Originality/value

This study contributes to the literature on growing demand for centre-based childcare services in an emerging economy context. It provides evidence of high demand for on- and off-site childcare centres to enhance work efficiency of working parents.

Details

South Asian Journal of Marketing, vol. ahead-of-print no. ahead-of-print
Type: Research Article
ISSN: 2719-2377

Keywords

Article
Publication date: 18 December 2020

Tauchid Komara Yuda

The objective of this paper is to understand changes and progress of the Korean childcare regime by examining the evolutional process of childcare initiatives that were…

Abstract

Purpose

The objective of this paper is to understand changes and progress of the Korean childcare regime by examining the evolutional process of childcare initiatives that were developed since the Japanese colonial rule.

Design/methodology/approach

This study employed a qualitative-based research design with a particular emphasis on explanatory research. Meanwhile, the data were gathered through the peer-reviewed literature and reports.

Findings

The findings indicate that Korea has had three types of childcare regimes: effective-informal, productivist and inclusive-liberal orientation. It also pinpoints that while the care regime development followed the European regime, the egalitarian society, which is a social prerequisite for modern welfare state-building, has not yet been fully established. This paradoxical situation eventually impedes the development of universal childcare aimed at promoting gender equality and a work-life balance.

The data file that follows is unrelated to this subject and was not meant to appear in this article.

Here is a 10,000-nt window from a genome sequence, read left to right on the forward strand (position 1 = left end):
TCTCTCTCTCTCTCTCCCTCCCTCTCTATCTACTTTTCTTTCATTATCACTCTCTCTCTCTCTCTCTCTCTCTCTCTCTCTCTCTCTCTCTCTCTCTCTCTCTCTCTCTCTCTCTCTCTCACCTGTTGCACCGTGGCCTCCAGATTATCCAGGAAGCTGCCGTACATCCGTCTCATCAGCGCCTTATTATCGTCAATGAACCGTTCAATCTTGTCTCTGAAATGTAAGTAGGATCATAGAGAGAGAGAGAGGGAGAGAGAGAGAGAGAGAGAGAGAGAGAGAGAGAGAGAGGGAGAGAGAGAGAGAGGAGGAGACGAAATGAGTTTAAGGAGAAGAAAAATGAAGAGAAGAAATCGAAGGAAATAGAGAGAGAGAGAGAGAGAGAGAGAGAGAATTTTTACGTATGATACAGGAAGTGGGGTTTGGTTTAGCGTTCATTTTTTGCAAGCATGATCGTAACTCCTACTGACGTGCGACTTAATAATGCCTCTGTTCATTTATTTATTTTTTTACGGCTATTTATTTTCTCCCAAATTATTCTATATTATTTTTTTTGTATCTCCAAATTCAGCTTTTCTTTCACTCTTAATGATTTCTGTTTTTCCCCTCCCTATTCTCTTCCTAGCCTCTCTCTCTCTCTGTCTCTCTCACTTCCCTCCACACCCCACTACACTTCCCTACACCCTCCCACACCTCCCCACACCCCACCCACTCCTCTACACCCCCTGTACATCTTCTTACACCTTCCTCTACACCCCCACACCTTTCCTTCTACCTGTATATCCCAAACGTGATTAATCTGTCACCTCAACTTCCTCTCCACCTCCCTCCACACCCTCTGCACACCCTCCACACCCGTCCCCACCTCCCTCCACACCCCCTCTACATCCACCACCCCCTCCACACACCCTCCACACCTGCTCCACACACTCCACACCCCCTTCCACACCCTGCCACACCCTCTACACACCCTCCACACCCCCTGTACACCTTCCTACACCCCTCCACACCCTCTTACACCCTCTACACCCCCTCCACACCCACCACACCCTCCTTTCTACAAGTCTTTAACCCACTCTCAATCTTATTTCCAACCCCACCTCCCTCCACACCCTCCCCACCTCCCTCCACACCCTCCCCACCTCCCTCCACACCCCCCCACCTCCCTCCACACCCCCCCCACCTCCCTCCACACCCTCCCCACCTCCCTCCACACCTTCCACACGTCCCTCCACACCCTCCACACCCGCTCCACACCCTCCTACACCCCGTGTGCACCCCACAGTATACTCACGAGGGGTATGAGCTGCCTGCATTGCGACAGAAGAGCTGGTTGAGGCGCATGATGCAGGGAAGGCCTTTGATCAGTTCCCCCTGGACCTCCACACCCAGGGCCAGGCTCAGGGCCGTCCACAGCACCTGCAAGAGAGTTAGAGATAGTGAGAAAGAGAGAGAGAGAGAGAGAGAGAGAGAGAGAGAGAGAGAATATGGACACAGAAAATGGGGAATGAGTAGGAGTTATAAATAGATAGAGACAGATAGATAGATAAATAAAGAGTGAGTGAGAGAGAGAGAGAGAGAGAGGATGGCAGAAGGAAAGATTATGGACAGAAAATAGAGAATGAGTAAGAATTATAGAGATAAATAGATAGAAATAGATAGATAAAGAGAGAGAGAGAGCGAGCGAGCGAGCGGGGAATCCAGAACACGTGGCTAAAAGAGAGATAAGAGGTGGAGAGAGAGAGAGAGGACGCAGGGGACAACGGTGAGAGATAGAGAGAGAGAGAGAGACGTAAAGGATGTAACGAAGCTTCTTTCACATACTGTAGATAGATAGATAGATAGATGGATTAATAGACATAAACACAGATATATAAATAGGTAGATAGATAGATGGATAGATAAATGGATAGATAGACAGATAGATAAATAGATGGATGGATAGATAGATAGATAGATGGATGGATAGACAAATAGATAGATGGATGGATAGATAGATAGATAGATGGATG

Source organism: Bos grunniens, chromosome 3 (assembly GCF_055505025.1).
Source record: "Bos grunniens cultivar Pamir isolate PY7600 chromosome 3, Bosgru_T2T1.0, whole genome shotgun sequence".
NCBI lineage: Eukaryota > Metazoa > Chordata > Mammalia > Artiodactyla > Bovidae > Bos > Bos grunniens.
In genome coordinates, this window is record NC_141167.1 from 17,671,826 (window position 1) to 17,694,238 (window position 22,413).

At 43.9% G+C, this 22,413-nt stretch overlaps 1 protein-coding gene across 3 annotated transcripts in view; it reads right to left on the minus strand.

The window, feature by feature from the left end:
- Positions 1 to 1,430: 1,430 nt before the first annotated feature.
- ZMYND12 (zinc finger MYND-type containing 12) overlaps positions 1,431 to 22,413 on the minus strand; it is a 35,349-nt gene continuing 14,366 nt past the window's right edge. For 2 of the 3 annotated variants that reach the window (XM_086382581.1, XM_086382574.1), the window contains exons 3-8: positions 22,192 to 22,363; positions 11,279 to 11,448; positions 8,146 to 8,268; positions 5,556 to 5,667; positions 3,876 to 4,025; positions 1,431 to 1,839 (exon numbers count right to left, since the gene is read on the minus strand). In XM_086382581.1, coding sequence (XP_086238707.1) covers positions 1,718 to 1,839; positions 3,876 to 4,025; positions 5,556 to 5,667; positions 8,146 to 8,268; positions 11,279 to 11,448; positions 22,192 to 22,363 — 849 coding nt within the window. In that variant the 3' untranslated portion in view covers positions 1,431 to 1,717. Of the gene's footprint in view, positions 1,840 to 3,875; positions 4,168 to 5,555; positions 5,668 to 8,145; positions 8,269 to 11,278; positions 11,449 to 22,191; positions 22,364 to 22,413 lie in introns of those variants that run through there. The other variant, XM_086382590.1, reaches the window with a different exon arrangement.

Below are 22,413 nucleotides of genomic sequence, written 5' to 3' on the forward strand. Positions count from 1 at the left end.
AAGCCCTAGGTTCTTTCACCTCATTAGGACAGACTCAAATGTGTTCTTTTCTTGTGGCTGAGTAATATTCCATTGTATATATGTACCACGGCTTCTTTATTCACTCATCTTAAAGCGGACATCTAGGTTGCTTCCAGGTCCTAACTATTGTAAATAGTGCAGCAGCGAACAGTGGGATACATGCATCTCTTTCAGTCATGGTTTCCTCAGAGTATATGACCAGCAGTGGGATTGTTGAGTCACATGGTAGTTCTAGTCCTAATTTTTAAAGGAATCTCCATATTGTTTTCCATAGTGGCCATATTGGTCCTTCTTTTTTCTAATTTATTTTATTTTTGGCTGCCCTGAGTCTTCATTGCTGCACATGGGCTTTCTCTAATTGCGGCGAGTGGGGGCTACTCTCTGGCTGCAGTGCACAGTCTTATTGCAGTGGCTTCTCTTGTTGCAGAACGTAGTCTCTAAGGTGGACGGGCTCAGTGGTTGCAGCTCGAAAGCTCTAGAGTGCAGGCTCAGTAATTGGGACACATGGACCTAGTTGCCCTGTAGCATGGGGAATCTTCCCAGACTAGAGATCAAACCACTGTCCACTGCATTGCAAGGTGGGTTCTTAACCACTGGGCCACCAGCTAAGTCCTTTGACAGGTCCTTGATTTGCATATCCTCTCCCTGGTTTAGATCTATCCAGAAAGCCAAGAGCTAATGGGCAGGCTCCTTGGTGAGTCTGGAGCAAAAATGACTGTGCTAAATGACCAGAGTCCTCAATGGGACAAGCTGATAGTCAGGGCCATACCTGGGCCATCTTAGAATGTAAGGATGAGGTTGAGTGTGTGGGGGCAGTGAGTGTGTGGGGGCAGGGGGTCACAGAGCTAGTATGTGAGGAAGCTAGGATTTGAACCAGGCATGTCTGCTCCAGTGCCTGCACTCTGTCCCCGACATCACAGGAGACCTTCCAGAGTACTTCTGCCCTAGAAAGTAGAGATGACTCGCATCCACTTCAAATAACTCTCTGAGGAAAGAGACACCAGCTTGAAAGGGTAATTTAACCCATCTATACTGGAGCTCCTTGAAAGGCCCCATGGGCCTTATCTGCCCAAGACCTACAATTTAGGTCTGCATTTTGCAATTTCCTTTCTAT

Originality/value

This article offers a model and characteristics of the Korean childcare regime dating back to the Japanese colonial period up until the Moon Jae-In administration, where it still receives less attention in most of the social policy literature (see Table 1).

Details

International Journal of Sociology and Social Policy, vol. 41 no. 9/10
Type: Research Article
ISSN: 0144-333X

Keywords

Article
Publication date: 12 March 2018

Tiina Sihto

The purpose of this paper is to examine the changes in local childcare policy that have taken place between the years 2008 and 2016 in the city of Jyväskylä, Finland, and…

Abstract

Purpose

The purpose of this paper is to examine the changes in local childcare policy that have taken place between the years 2008 and 2016 in the city of Jyväskylä, Finland, and to study how the local gender contract for women is being reshaped via these transformations in local policy.